Four chicken quarters

  1. Rough chop all green sauce ingredients, then blend until a chunky sauce 
  2. Prep four chicken hind quarters (leg and thigh), removing excess fat, guts, the butt, and anything you won't eat. Try to separate the skin from the meat to form little pockets
  3. Apply a teaspoon and a half to each chicken pocket, between skin and meat and smush it to distribute. Its okay if it leaks a little
  4. On the outside skin and bottom (with no skin), rub some additional salt, garlic powder, and oregano
  5. Heat a large skillet, cast iron, or your favorite heavy saute pan. Add two teaspoons vegetable (or other neutral oil) and wait until the pan and oil are nice and hot.
  6. Preheat oven to 425 and prep a roasting pan with a rack
  7. In the skillet, sear the chicken on both sides until skin starts to crisp (will take about 10 minutes)
  8. When chicken no longer sticks to pan and skin is a lovely crisp brown, remove chicken to the roasting pan (you can keep the saute pan and cook vegetables in it if there isn't too much oil!)
  9. Roast in the oven for 30 minutes, until a thermometer reads 155 degrees F
  10. Allow chicken to rest for 5-10 minutes before plating and serving
Any leftover green sauce also would serve as a chimichurri, topping a seared steak or cold chicken breast. Also use to season precooked roasted vegetables or chickpeas.

Wednesday, September 3, 2014

Pork Chops with Summer Peach Salsa

Perry and I just went through a prodigious pork phase (say that three times fast!) because we were testing out pork chop recipes. This version is lighter than the other two recipes because it requires the least amount of seasoning and adds a fruity salsa on top to carry the flavor punch.

This salsa is summery, using ripe peach, tomato, crisp red pepper, and green jalapeno. You could also add cilantro, mint, or red onion if you so desire. The salsa would also pair nicely with grilled chicken breasts or a spinach salad.

Pork Chops with Summer Peach Salsa
Serves 2

2 bone in pork chops
1/2 cup soy sauce
1 tsp garlic powder
1 tsp chili powder

1 peach
1 tsp sugar
1 tomato
1/2 red pepper
1 jalapeno pepper
6 leaves basil
1/4 lemon (juice and zest)

  1. In a shallow dish, mix the soy sauce, garlic powder, and chili powder. Add the pork chops, coating both sides in the mix. Allow pork chops to rest in marinade for about 30 min.
  2. Preheat the oven to 350 degrees F. Line a baking sheet and rack.
  3. Cook chops for 15 minutes, flip, and then another 15 minutes, adjusting for the fat content and thickness of the chops.
  4. Check that chops are cooked through, with no trace of pink. Allow to rest for 5-10 minutes before serving.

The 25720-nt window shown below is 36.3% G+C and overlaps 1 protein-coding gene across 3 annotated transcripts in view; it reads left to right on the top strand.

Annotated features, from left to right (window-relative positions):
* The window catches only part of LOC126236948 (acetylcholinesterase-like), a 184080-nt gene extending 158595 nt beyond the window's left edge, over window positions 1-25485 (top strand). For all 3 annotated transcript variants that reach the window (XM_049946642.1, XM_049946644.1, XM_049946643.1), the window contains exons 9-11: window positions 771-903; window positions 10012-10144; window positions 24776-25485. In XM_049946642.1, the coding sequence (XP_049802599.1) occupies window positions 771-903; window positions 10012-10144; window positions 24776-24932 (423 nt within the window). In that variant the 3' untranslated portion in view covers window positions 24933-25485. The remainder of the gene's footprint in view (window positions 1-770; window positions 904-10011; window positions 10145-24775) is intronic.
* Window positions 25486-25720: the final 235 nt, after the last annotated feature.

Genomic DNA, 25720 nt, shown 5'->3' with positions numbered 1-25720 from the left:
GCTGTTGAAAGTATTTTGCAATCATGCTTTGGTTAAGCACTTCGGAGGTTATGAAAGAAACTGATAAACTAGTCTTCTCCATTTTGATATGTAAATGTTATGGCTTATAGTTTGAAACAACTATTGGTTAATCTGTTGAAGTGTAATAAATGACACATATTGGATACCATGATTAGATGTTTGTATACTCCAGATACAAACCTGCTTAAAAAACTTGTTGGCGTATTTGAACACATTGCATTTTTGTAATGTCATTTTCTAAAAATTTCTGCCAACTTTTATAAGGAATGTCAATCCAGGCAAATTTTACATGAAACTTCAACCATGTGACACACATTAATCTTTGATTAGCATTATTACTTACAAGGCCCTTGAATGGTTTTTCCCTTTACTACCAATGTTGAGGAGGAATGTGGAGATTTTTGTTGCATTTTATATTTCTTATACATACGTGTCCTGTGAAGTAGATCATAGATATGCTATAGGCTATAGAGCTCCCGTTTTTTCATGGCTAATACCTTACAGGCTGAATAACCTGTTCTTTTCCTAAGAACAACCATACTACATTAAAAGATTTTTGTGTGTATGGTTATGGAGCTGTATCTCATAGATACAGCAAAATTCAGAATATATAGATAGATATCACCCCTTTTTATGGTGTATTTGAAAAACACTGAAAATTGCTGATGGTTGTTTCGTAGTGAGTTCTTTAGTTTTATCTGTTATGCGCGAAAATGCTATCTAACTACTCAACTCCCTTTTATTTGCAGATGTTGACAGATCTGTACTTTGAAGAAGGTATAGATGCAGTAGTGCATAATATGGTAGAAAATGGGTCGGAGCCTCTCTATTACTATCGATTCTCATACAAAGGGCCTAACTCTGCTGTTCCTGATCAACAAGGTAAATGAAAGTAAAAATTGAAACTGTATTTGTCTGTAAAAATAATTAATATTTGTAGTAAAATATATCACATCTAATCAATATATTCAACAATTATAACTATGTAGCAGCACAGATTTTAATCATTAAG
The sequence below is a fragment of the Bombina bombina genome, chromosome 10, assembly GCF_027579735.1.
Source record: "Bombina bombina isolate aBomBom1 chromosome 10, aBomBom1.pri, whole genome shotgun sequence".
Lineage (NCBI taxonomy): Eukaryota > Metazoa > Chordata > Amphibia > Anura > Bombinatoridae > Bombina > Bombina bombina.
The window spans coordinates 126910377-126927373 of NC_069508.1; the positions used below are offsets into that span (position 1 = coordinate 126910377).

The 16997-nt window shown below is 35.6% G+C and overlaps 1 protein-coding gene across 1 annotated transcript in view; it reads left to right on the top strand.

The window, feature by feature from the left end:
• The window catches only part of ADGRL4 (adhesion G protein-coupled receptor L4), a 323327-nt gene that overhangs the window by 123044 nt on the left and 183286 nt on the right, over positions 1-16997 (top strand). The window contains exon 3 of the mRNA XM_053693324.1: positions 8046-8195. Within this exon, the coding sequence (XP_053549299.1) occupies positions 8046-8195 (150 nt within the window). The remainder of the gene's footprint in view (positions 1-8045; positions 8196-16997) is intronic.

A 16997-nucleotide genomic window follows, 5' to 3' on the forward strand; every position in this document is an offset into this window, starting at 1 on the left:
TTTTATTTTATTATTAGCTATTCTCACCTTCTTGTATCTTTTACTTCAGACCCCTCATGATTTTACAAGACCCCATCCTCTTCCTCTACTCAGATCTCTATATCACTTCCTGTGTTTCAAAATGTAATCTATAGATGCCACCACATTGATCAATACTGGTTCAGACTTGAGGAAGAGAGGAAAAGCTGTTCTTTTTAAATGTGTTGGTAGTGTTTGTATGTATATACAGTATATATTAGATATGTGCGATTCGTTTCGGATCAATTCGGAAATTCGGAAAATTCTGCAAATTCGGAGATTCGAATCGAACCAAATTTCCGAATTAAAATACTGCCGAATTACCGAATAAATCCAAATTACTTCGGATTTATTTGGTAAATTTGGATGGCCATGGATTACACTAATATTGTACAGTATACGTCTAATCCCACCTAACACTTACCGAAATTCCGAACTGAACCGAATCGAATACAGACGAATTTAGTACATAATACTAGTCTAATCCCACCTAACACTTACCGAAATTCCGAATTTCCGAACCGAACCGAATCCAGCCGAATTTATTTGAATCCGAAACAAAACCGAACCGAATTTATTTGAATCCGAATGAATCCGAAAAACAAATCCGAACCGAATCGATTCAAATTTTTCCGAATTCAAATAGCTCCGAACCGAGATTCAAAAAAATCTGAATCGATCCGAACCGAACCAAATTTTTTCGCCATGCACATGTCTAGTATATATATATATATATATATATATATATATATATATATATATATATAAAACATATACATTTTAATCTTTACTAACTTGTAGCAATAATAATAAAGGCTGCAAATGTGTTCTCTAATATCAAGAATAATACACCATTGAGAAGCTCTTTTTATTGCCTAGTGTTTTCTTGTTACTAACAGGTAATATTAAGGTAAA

5. Dice the peach, tomato, red pepper into 1 cm cubes. Mince the jalapeno (with or without seeds and ribs, your choice. I do without.) Chiffonade the basil leaves.
  6. Combine vegetables with the sugar and lemon juice and zest. Allow to sit in the fridge until chops are cooked and rested.
  7. Plate pork chops, top with several tablespoons of salsa, and enjoy!

Saturday, July 5, 2014

Green California Hummus

A friend introduced me to "California hummus" at a local restaurant called Pita Grill, which is a small NYC chain with California Mediterranean flavors. The California hummus is so good, I haven't bothered to check out the rest of the menu. I'm hooked on it. And I decided the only way to cure myself was to try making it on my own!

California hummus is green, herby, but also has that warm nourishment that comes from chickpeas. It doesn't feel as heavy as a typical hummus, but it still carries its weight as a tasty dip at your next event, or mixed with chicken salad. Nom nom!

California Hummus
Serves 4 as a side dish

1 16 oz can chickpeas (garbanzos)
2/3 cup chopped cilantro (stems okay)
1/3 cup chopped parsley (stems okay)
1 jalapeno, chopped (seeds optional)
1/3 cup olive oil
1 tablespoon lime juice
1/2 teaspoon garlic powder
1/4 teaspoon onion powder
1/4 teaspoon paprika
1/4 teaspoon cumin
1/2 tsp salt
pepper to taste

  1. Drain and rinse the chickpeas.
  2. In a large bowl, combine the chickpeas, cilantro, jalapeno, lime juice, and spices.
  3. Using a hand blender or food processor, add half the olive oil and pulse to blend. continue adding olive oil as needed to get the desired consistency.
  4. Taste and adjust seasonings as necessary.
  5. Serve with carrot chips, celery, pita chips, over grilled chicken, with falafel, wrapped in an omelette...
  6. Optional add ins can include red pepper, spinach, cheeses - go crazy.

July 4th Menu - Summer Indoor Birthday!

Summer picnics are a lot of fun - but they're also prone to finicky weather, bugs, noise, humidity, and not enough ice, ever. I wanted to combine a way to celebrate our country, summers, and birthdays all together - but indoors. After all, a hurricane was coming and I happen to love air conditioning and fully functional bathrooms.